I think it finally went live about a year after my departure, although a colleague who survived the process to the bitter end told me the system was still rubbish when they signed it off. The depressing thing is that this isn't even the most incompetent or wasteful government IT project around - this was just a low-key screw-up by UK government standards!
I worked at a paper recycling factory for a few days. That was a bad job... I was standing along a conveyor belt on which the old paper was travelling, and I had to remove the non-paper stuff (glass, plastic and other stuff) from the paper. Besides me, there was an old guy who had been working there for years. I discovered that in a corner below the conveyor belt he had a stack of "dirty" magazines that he was taking from between the paper.
I also did a one-day job in a store where there had been a fire next door, so that everything in the store was covered with black soot. We had to pack everything into boxes. Ofcourse you'd get very dirty from the soot.
One of the nicer jobs was for two months at the helpdesk of WordPerfect. I'd get phone calls from people who needed help with WordPerfect. Some really had no clue what they were doing ("Ok, I've typed in a letter. Now what do I do?"), and some of them had an illegal copy (Me: "Your license number is not valid. Where did you get WordPerfect from?", customer: "I copied it from the neighbour."). Can you imagine that, copying software illegally and then calling the helpdesk?!
I think its my current job in a software company, they just reduced my salary by half and suggested I should come more hours than usual. I'm a student too.
Of course, the reason is always this financial crisis.
Poor is the man whose pleasures depend on the permission of another.
My current job, which is also my first job, is my worst job I think. Earlier things were good when we were 2 developers on JavaEE and we had to develop a sort of CMS in Servlets which we did in 2 months. Then that other guy left and I was the only person on Java. After that, they made me work on ASP (classic) for 1 month which I can never forget. Then finally they got a project on JavaEE which used EJB3. Then the problems started to get worst. The project was developed 2 years ago, with very bad coding standards, and for the past 2 years, freelancers were maintaining the code making enhancements to it (and introducing bugs on the way). The code was mostly broken when I got it. My job was to get it back together which I did after a lot of efforts. But the problem was that the person whose site it was, used to be on chat with me everytime. He is a completely non-technical guy. So he sometimes tells me to do very hard things and that too in a very small time. And you can't say no to him. And if you don't complete the work on time, then you have to listen to words beginning from "f" if you know what I mean. I'm still working on that project, but I've heard enough of "f" words and now I've no other choice but to resign from my job and look for a new job as that project is like never ending and my company is earning a lot from it so they won't go for another project. Let's see how it goes...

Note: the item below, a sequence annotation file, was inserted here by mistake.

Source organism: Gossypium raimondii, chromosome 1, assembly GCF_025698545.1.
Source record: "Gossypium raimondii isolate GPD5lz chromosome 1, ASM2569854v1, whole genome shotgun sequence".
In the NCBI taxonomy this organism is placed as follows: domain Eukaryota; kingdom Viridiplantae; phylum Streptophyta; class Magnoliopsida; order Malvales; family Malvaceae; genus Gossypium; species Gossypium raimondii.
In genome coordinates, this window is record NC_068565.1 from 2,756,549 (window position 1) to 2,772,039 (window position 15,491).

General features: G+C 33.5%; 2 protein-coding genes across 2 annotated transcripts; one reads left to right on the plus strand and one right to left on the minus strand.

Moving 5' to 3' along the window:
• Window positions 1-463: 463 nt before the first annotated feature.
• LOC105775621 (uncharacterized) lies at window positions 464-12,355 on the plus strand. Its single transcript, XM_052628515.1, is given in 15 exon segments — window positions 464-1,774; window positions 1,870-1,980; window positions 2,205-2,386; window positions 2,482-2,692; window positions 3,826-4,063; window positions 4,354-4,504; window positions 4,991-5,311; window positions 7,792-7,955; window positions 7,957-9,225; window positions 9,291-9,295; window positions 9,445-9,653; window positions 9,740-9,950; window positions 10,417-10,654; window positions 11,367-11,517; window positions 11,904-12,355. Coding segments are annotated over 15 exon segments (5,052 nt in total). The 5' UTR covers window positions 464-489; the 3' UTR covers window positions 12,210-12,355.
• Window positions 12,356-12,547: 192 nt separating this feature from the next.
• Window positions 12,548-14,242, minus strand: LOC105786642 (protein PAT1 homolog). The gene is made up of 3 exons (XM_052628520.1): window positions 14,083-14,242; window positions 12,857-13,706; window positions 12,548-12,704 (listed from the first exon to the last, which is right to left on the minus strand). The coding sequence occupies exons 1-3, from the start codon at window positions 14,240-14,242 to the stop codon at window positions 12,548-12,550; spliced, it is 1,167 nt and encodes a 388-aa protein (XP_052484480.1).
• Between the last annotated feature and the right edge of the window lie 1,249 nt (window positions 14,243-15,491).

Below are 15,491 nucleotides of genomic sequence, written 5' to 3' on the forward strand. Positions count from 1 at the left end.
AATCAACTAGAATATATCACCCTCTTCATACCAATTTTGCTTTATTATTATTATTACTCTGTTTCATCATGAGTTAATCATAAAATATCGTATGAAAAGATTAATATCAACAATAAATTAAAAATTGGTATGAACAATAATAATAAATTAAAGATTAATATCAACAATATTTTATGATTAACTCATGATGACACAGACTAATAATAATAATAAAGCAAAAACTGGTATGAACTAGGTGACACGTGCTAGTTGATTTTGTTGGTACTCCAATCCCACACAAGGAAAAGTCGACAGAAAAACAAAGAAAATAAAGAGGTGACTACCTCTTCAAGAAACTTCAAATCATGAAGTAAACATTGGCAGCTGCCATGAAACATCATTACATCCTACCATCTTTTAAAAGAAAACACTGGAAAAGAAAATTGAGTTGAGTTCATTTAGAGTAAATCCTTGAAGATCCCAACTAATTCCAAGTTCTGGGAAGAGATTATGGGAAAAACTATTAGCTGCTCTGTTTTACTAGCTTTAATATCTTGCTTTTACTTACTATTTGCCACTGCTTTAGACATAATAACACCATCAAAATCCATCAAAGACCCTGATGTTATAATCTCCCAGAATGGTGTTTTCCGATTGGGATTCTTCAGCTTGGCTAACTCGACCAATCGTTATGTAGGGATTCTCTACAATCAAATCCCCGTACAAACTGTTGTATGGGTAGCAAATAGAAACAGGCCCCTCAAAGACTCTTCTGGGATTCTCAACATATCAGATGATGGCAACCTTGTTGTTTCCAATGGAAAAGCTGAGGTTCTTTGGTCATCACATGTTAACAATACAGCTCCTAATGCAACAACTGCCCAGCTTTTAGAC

R K Singh wrote:Involve your senior to tell him the correct time lines, obviously with valid reasons.
What senior, I'm the only one on Java in my company. I tell my boss about this and he says, just do it in the time he has given you. My boss is also scared of saying anything to him. My boss knows that the project could slip out of his hands if he says anything to him.
R K Singh wrote:You cant run away from such people, you have to learn to handle them.
You are right here I agree. But one needs backup to handle such situations. I don't have any senior, my boss acts as if he is helpless, so I'm left on my own . Anyways I'll try to tackle him...
I worked the night shift running an injection molding machine that made those little plastic swords they put in cocktails. It was so hot next to that machine, I sweat off about 6 pounds per shift. I think I made about $3.35 per hour.
"We're kind of on the level of crossword puzzle writers... And no one ever goes to them and gives them an award." ~Joe Strummer sscce.org